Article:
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OSU researchers’ new drug delivery system shows promise in treating life-threatening pregnancy condition

Graphic by Parinaz Ghanbari

PORTLAND, Ore. (KTVZ) – Researchers in the Oregon State University College of Pharmacy have developed a drug delivery system that shows promise for greatly enhancing the efficacy of the medicine given to women with the life-threatening condition of ectopic pregnancy, which occurs when a fertilized egg implants somewhere other than the lining of the uterus.

Olena Taratula of the OSU College of Pharmacy, and Maureen Baldwin and Leslie Myatt of Oregon Health & Science University led a team that used a mouse model to show that the drug, methotrexate, ends pregnancy at a comparatively low dose when administered via nanoparticles known as polymersomes.

Findings were published in the journal Small.

Ectopic pregnancies are non-viable and the leading cause of maternal death in the first trimester. Methotrexate, commonly abbreviated to MTX, fails at greater than 10% rate because it doesn’t always accumulate properly at the implantation site – a problem the polymersomes address.

MTX ends ectopic pregnancy by causing embryonic cells to stop dividing, and even when it works, it comes with a collection of potential negatives for the patient: nausea, vomiting, diarrhea, elevated liver enzymes, kidney damage and lung disease. A lower dose, the scientists say, would be a step in the right direction for reducing side effects as well as increasing efficacy.

Two percent of all pregnancies in the United States, and between 1% and 2% worldwide, are ectopic, the authors note. In the U.S. alone that translates to approximately 100,000 ectopic pregnancies annually.

About 98% of ectopic implantations happen in the fallopian tubes, putting women at risk of hemorrhage and death.

“Developing drugs able to target specific locations in the body remains one of biomedicine’s greatest challenges,” Taratula said. “Most of the drugs prescribed today, including MTX, have no means of working only on specific tissues or cells. When drugs affect healthy cells, it can drastically reduce a patient’s quality of life – think of the severe effects of chemotherapy like hair, loss of the lining of the gut, ulcer formation, nausea, etc.”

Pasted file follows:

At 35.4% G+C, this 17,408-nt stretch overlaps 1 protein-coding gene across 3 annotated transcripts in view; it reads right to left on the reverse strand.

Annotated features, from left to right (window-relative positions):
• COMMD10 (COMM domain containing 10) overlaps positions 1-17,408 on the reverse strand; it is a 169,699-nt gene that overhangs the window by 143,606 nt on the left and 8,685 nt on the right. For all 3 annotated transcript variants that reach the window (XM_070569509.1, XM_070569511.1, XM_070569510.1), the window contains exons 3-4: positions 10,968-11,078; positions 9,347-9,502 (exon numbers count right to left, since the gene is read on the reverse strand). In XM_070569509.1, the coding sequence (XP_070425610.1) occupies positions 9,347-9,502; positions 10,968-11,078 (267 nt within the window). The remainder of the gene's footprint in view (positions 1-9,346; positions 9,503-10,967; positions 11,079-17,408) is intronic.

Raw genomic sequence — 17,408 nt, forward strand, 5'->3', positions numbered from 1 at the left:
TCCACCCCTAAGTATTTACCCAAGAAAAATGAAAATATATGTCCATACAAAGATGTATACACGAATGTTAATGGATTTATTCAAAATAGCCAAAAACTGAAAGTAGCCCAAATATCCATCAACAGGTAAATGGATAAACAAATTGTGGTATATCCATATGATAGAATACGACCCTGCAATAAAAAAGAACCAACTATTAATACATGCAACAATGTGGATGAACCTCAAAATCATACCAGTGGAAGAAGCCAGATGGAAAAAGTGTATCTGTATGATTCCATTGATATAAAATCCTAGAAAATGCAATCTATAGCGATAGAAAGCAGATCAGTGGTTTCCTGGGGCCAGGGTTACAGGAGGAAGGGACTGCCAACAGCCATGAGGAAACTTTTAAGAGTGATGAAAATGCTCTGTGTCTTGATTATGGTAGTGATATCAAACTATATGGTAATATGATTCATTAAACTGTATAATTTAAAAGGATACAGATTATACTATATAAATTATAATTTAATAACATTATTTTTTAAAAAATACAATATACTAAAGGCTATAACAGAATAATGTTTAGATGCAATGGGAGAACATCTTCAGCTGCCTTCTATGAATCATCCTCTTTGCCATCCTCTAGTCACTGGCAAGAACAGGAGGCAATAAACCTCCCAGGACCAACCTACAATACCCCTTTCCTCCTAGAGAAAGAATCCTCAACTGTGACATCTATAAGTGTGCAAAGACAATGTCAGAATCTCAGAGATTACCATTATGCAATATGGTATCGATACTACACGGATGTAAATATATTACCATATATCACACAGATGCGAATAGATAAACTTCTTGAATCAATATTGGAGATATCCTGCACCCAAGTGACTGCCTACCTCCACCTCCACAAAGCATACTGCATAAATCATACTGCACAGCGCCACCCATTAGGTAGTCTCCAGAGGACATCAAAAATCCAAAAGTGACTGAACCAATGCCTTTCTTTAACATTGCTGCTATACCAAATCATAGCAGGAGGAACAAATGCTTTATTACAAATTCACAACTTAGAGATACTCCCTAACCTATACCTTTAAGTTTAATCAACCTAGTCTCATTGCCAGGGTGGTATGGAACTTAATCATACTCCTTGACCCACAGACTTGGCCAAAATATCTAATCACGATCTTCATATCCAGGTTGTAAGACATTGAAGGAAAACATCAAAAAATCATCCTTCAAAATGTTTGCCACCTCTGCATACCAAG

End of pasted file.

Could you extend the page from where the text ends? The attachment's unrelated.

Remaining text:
Taratula, Baldwin and other researchers at OHSU and the Oregon State College of Pharmacy sought to reduce MTX’s shortcomings by exploring whether packaging it in a special type of nanoparticle, polymersomes, would enable the drug to target only embryonic cells.

Polymersomes are hollow spheres that are synthetic versions of liposomes, lipid-based sacs found in all living cells. The scientists developed a polymersome that would respond to the high concentrations of a substance known as glutathione in placental cells; loading MTX into polymersomes keeps it from acting until the glutathione triggers its release.

“A dose of MTX delivered by polymersomes induced the end of pregnancy in mice, whereas the same dose of MTX by itself didn’t,” Taratula said. “To achieve the same therapeutic efficacy with MTX alone, we had to increase the dosage sixfold. Also very promising is that, after having pregnancies ended by MTX-loaded polymersomes, mice successfully conceived and gave birth to healthy offspring.”

Collaborators on the study included Babak Mamnoon, Abraham Moses, Constanze Raitmayr and Oleh Taratula of the OSU College of Pharmacy and Terry Morgan of OHSU. The College of Pharmacy, the OHSU School of Medicine and the National Institutes of Health provided funding.

Taratula is also continuing her research into using other types of nanoparticles to both diagnose and end ectopic pregnancies. A year ago she led a collaboration that developed a light-sensitive nanoparticle for those purposes, and she recently received a $3 million grant from the National Institutes of Health to develop a magnetic nanoparticle platform.

The magnetic nanoparticles would potentially be even more effective than the light-sensitive ones, she said, because a magnetic field has deeper tissue penetration than light.

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